The Unexpected Wilson

Alexander Wilson’s accomplishments were manifestly great, but any real understanding of the man and his works will have to wrestle with the question of his influence on American culture: Did Wilson — does Wilson — matter?

I think he did, at least if we are to judge by bits of evidence such as this.

This painting of Niagara Falls by the American “primitive” Edward Hicks resides in a conspicuously inscribed frame, dated 1825. The verses, it turns out, are from The Foresters, a poem written by Alexander Wilson following his own visit to the Falls in 1804.

According to Alice Ford, Hicks’s brother had financed a reprint of the poem sometime before 1819, when the painter and his companions traveled to Niagara.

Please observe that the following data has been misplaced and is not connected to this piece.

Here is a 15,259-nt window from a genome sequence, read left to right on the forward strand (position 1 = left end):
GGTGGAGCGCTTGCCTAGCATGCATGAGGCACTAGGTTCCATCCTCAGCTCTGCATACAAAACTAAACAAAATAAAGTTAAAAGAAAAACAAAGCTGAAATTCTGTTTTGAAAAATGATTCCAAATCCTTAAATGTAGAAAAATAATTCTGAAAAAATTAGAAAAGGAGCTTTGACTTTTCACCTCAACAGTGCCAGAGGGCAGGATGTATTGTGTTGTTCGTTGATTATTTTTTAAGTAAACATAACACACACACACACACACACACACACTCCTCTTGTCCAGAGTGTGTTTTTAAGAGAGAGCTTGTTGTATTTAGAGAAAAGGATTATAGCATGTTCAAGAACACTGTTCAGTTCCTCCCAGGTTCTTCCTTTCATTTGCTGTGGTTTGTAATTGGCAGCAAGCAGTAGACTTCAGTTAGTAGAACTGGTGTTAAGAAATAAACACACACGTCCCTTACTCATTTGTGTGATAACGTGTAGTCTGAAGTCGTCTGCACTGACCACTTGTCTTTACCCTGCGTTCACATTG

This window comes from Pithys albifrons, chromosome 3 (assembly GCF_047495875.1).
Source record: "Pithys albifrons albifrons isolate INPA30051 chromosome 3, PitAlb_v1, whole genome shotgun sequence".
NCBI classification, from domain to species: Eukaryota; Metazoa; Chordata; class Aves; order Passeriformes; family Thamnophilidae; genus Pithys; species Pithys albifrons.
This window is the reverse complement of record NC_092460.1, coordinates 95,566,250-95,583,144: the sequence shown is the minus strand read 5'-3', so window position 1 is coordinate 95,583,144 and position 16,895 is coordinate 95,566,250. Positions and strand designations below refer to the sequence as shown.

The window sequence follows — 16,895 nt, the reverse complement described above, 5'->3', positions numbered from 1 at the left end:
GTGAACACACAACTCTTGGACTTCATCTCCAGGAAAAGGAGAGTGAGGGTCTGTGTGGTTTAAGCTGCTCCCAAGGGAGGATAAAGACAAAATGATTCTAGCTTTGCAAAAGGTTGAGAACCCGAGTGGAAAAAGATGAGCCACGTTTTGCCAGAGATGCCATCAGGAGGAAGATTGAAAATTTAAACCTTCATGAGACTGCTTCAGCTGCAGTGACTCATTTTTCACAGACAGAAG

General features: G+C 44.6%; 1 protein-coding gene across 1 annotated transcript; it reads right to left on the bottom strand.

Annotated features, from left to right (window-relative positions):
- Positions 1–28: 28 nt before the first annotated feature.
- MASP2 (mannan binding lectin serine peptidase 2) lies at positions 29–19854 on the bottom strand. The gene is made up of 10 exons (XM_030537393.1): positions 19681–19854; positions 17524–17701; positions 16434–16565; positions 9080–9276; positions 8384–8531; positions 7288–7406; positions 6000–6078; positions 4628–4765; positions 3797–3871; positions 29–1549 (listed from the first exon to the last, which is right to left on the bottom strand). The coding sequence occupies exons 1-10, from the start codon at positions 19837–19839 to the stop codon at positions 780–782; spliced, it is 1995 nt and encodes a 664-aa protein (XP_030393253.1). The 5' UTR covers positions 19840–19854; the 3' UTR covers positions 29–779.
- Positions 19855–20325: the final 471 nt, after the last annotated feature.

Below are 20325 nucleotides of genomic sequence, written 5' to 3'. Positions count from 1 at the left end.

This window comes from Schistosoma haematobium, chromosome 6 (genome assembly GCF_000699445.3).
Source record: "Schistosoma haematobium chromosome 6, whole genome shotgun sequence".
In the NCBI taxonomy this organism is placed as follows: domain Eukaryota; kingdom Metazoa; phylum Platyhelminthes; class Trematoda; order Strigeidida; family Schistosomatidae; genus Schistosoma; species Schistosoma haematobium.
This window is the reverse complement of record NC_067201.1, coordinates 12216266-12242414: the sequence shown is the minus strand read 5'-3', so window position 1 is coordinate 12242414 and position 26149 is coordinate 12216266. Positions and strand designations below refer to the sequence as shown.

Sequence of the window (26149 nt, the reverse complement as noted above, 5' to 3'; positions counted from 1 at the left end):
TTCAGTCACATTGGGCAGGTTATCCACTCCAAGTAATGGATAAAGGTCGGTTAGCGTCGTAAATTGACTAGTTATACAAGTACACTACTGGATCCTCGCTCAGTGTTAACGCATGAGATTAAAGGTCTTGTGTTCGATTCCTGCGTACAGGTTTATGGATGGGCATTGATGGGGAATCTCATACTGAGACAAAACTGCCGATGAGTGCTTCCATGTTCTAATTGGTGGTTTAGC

I know no more than that. But isn’t that enough to raise big questions about Wilson and the utopians (Thomas Say, Philadelphia, New Harmony!), Wilson and Quakerism, Wilson and the construction of the American landscape before the Hudson River School, Wilson’s religious co-optation, and on and on?

Who’s working on this out there?